Let’s face it, if we were really good at choosing healthy relationships, we wouldn’t be here reading information about dangerous men. We would be happily somewhere with a healthy guy! So let’s at least begin with the universal assumption that we haven’t done our best job at selecting potential relationships with men who actually HAVE potential!
There are a lot of ways to define relationships that don’t work well. Often they are called ‘dysfunctional’ or ‘abusive’ or ‘bankrupt.’ But what I’d like to focus on are those relationships, that despite all that horrible things that are going on in it, the women is encased in a web she can not climb out of because her relationship is pathological. She is with someone who has a Pathological Cluster B disorder which means it brings that pathology into the relationship.
For some of the relationships with a pathologically disordered partner, it will also be ‘addictive.’ I would like to say that for The Institute, we do not believe all pathological relationships ARE addictive. But we do believe some of them are. This e-course is for those relationships who do have an addictive component to them.
Some people do not even realize that relationships/love/sex can qualify as an addiction or an out of control behavior. 12 Step groups exist for these types of addictions.
Addictive relationships are characterized by attachments to someone who, for the most part, is not available emotionally. In addictive relationships there is a single overwhelming involvement with another person that cuts her off from other parts of her live. The result of trying to be in an addictive relationship with someone who is emotionally unavailable is:
- Feeling Stuck
Addictive relationships have similar qualities to other patterns of addiction which ‘rob’ people of the quality of their lives. It impacts the ability to:
- To have healthy communication
- To have authentic enjoyment of one another
- To be your healthiest self
- To love him outside of dependency
- To be able to leave the relationship if it becomes unhealthy or destructive to you
Addictive relationships are described by women as “a feeling that I just can not leave him no matter how bad he has been or how awful I feel.” There is a battle going on inside of her and despite a normally rationale approach to life, she still can not unhinge herself from this pattern of destruction that she knows is bad for her. She often feels helpless to make the choice to leave. She is ‘hooked in’ in ways she does not even understand. (Also read our information on The Intensity of Attachment as it pertains to Pathological Love Relationships in our book Women Who Love Psychopaths.)
As is true in other addictions, one loses the ability to constructively manage their own lives. Like drug or alcohol addiction, addictive relationships show the same signs of:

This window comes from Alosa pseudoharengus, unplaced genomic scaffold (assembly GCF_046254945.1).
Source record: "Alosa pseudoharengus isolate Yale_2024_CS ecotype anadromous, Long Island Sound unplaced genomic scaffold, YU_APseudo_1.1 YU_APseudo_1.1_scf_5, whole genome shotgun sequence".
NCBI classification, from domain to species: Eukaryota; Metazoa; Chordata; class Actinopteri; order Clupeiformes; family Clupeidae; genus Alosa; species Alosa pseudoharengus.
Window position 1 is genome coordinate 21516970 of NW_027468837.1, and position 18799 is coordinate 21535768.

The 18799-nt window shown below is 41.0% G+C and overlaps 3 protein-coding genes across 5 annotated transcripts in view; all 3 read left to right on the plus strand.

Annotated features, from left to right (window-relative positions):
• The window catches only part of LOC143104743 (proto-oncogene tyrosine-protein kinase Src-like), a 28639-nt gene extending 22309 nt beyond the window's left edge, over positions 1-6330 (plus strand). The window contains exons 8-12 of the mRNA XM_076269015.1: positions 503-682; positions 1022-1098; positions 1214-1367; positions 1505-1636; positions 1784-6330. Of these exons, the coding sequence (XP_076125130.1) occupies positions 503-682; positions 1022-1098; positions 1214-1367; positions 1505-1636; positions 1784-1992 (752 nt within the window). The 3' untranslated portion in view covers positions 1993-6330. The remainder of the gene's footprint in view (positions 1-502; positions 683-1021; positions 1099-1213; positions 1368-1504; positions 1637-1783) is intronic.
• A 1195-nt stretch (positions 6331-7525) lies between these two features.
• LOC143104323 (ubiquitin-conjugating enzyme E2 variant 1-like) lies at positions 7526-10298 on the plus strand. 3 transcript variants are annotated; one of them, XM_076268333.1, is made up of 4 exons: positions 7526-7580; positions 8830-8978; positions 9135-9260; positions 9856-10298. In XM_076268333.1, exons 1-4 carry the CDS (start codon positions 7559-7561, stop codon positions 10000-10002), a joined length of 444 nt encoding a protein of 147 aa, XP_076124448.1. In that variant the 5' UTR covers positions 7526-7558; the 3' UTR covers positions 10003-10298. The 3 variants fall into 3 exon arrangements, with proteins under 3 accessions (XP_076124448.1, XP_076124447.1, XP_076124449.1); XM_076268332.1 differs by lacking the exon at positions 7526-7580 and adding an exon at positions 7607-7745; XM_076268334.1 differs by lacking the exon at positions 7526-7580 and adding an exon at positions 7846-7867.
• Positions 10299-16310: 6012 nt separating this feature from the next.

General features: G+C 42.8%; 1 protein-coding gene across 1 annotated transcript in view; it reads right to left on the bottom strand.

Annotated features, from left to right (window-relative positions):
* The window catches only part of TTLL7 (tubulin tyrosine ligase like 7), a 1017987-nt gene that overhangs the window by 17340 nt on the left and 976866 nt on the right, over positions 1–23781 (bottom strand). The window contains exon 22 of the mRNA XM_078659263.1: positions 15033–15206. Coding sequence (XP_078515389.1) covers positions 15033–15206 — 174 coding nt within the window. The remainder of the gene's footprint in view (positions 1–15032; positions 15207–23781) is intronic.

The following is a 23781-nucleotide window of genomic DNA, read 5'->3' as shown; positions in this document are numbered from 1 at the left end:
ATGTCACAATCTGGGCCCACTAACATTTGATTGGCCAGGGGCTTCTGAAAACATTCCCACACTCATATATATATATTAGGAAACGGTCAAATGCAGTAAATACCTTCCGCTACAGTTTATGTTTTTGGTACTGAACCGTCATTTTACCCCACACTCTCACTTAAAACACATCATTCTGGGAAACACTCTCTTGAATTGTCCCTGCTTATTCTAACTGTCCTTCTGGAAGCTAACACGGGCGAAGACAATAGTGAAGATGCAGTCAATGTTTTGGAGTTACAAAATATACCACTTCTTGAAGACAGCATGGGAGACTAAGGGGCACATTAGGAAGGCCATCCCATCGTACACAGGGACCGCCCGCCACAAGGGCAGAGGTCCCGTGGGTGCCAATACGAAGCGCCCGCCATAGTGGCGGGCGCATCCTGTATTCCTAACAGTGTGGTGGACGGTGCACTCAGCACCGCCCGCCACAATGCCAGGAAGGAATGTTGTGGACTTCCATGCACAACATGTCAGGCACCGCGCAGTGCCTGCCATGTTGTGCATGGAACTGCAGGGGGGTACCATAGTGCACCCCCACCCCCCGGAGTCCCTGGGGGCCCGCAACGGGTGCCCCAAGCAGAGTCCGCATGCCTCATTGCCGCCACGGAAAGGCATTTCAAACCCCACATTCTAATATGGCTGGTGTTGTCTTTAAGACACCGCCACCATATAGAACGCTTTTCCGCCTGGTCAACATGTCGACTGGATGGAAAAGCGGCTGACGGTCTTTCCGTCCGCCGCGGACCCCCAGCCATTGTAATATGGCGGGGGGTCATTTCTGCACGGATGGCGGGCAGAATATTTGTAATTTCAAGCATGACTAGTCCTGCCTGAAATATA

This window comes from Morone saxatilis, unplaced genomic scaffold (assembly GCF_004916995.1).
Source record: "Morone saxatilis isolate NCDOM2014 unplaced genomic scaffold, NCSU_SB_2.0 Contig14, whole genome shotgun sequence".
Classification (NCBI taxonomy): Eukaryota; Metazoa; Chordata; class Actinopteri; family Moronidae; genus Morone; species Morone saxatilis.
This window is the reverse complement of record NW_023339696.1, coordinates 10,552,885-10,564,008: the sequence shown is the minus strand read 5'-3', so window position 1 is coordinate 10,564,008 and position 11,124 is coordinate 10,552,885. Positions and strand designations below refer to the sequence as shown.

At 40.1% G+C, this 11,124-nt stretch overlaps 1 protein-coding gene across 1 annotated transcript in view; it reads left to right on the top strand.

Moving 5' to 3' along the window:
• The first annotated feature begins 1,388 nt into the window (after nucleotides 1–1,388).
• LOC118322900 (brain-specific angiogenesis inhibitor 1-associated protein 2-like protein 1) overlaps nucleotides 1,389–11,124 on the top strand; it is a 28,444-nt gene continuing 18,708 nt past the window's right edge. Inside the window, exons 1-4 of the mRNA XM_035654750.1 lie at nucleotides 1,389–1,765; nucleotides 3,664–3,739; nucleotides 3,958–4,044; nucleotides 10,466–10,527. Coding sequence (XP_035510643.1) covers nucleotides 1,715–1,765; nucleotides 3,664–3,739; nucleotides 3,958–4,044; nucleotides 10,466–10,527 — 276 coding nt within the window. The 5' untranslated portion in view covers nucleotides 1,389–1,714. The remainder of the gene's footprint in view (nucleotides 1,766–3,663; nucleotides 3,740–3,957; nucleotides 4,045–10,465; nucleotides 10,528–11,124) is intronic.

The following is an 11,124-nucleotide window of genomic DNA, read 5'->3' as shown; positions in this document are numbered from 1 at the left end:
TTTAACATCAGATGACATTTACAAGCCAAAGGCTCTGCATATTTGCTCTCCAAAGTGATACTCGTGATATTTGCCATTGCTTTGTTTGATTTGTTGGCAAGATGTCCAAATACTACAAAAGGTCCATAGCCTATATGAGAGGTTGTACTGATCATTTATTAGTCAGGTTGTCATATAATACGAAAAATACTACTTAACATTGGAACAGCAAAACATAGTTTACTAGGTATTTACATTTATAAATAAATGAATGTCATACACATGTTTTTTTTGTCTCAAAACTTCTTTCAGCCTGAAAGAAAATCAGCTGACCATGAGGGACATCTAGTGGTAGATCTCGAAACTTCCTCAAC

- Magical Thinking
- Helpless to stop the addiction/relationship
- Feeling bad about one’s inability to stop
- Low initiative to stop the behavior/relationship
The inability to manage one’s life is often connected to belief systems that you hold about your self, your future and relationships. Often these beliefs are what they call “stinking thinking” – that is, at the core of these are erroneous beliefs often developed from childhood on.
Unmet childhood needs warp into adult ‘neediness’ which places a person at higher risk for developing dependent and addictive relationships as an adult.
If your childhood was effected by your parent’s relationship or someone they dated, please be aware that the same thing can happen to YOUR children. A good reason to work on yourself and stop dating dangerous men is for your children and to stop the damaging effects to them. Addictive relationships are always the destructive exploitation of one’s self and the other person which masquerades as ‘love.’
ARE YOU ADDICTED TO SOMEONE?
The following check list is a guide to help you identify any tendency towards relationship addiction or unhealthy relationships in general. If you answer ‘Yes’ to most of the following statements, you probably have a problem with relationship addictions.
1. To be happy, you need a relationship. When you are not in a relationship, you feel depressed, and the cure for healing that depression usually involves meeting a new person.
2. You often feel magnetically drawn to another person. You act on this feeling even when you suspect the person may not be good for you.
3. You often try to change another person to meet your ideal.
4. Even when a relationship isn’t good for you, you find it difficult to break it off.
5. When you consider breaking a relationship, you worry about what will happen to the other person without you.
6. After a break-up, you immediately start looking for a new relationship in order to avoid being alone.
7. You are often involved with someone unavailable who lives far away, is married, is involved with someone else, or is emotionally distant.
8. A kind, available person probably seems boring to you and even if he/she likes you, you will probably reject him/her.
9. Even though you may demonstrate independence in other areas, you are fearful of independence within a love relationship.
10 You find it hard to say no to the person with whom you are involved.
11. You do not really believe you deserve a good relationship.
12. Your self-doubt causes you to be jealous and possessive in an effort to maintain control.
13. Sexually, you are more concerned with pleasing your partner than pleasing yourself.